Jonathan Washington determined how to Read a Barcode without a reader, and using his description it’s fairly easy.

The numbers have a bit of a delicious pattern; let me expand a bit from the Wired How-to Article, which presented this example:

The Digits themselves break down as follows:

digit | code |
---|---|

* | 0-0110 |

0 | 00-110 |

1 | 10-001 |

2 | 01-001 |

3 | 11-000 |

4 | 00-101 |

5 | 10-100 |

6 | 01-100 |

7 | 00-011 |

8 | 10-010 |

9 | 01-010 |

Simple, right? The barcode will also start and end in a 0-0110 sequence, which breaks the xx-xxx pattern. I cannot see Mr Washington’s article, the hosting has trashed it, so maybe this stuff is already discussed. The Wired Article is really hard to take apart from there — examples would have been nice — so I’ve expanded a bit on it.

Although we could look at the barcode digits as simple replacement cyphers — similar to the glyphs on the TV show “Fringe” — there is a key to the barcoding numbers themselves that would let a reader build a barcode cheat-sheet or lookup just before decoding a barcode to reduce the chances of error. Let’s remap the table above, add sample barcodes, move the zero after the 9, and add an asterisk markup so that we have an example of that as well:

digit | code | barcode |
---|---|---|

1 | 10-001 | |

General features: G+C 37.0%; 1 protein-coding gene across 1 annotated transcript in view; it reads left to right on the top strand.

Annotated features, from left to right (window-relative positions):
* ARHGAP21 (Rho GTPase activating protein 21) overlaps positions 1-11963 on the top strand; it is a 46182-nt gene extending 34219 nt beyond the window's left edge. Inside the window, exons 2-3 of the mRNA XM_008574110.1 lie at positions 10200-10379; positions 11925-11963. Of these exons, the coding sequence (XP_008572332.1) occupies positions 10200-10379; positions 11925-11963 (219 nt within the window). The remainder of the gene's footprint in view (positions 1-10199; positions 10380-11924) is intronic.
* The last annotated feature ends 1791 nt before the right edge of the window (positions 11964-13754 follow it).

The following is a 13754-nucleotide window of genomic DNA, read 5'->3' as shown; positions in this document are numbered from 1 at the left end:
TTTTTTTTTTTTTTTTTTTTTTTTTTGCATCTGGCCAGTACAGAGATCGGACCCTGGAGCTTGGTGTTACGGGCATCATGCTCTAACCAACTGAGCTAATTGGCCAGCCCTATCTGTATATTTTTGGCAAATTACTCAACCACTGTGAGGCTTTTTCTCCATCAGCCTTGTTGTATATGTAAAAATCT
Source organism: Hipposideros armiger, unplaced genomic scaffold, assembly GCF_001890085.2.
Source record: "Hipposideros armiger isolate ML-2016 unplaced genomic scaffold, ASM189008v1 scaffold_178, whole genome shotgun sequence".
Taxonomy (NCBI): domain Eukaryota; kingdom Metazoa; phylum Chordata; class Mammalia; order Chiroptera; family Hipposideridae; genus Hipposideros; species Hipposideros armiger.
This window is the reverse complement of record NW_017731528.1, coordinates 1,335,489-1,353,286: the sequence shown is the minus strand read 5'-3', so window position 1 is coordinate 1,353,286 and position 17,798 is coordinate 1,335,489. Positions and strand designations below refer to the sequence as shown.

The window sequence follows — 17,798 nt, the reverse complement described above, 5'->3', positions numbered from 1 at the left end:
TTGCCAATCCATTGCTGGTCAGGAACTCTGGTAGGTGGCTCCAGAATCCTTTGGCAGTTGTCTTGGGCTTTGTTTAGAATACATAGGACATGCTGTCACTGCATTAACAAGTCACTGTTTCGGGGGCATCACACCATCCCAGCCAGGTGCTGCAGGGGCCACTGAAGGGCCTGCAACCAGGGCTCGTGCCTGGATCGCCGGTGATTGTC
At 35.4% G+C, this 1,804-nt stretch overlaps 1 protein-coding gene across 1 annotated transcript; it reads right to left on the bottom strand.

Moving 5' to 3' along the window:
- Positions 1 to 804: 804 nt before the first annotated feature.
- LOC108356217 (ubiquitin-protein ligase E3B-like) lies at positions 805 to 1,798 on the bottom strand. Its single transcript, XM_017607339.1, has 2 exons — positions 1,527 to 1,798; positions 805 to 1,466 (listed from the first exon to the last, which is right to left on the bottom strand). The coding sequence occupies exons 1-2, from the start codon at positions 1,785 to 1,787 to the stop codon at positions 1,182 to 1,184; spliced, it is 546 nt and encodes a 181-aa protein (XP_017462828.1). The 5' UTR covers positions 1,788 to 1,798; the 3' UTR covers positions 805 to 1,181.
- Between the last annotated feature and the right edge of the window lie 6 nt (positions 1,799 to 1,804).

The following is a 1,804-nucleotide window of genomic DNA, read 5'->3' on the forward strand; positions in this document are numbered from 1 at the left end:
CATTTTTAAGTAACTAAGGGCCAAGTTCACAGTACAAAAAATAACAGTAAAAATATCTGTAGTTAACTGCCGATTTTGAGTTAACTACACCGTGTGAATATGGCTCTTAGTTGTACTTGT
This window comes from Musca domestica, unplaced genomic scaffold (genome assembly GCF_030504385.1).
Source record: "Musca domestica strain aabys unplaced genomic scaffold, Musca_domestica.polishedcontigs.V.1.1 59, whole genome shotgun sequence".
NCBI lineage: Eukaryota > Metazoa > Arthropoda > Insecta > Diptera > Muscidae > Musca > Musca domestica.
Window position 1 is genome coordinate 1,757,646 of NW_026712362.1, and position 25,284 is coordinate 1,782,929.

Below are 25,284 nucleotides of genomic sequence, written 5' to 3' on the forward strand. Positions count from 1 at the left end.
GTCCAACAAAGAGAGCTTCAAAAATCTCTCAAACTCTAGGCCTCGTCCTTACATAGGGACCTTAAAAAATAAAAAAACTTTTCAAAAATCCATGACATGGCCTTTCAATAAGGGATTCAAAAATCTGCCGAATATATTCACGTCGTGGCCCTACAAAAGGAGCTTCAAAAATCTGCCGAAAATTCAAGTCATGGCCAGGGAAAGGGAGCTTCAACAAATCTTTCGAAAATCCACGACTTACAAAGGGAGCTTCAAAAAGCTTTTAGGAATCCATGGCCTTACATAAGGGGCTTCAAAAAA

2 | 01-001 | |

3 | 11-000 | |

4 | 00-101 | |

5 | 10-100 | |

6 | 01-100 | |

7 | 00-011 | |

8 | 10-010 | |

9 | 01-010 | |

0 | 00-110 | |

* | 0-0110 |

You can see how the progression of the 4 leftmost digits of each 5-bit sequence is actually a binary increment. The rule for that sequence seems to be “no more than two ones per digit”, and the 5th digit toggles one/zero to ensure that each sequence has two. Zero is pushed up to the “ten” spot, so it doesn’t have to suffer the indignity of no ones at all — for which the check bit would have to be 2. And what about 7? skipped. above, 7 is actually 8, 8 is actually 9, etc.

Asterisk is basically “zero” but with the spacer moved, perhaps to help key the scanner to the size and use the data itself as start/stop bits, the same way the 6-of-8 is done on an old floppy disk (leading bits are zero, after a spin there’s enough 0-0-1 and 0-0-0-etc to key the reader).

So now we have the magical logic to generate the bit patterns for the barcode digits, let’s markup the barcode and overlay some digits:

Now that looks a lot easier to digest.

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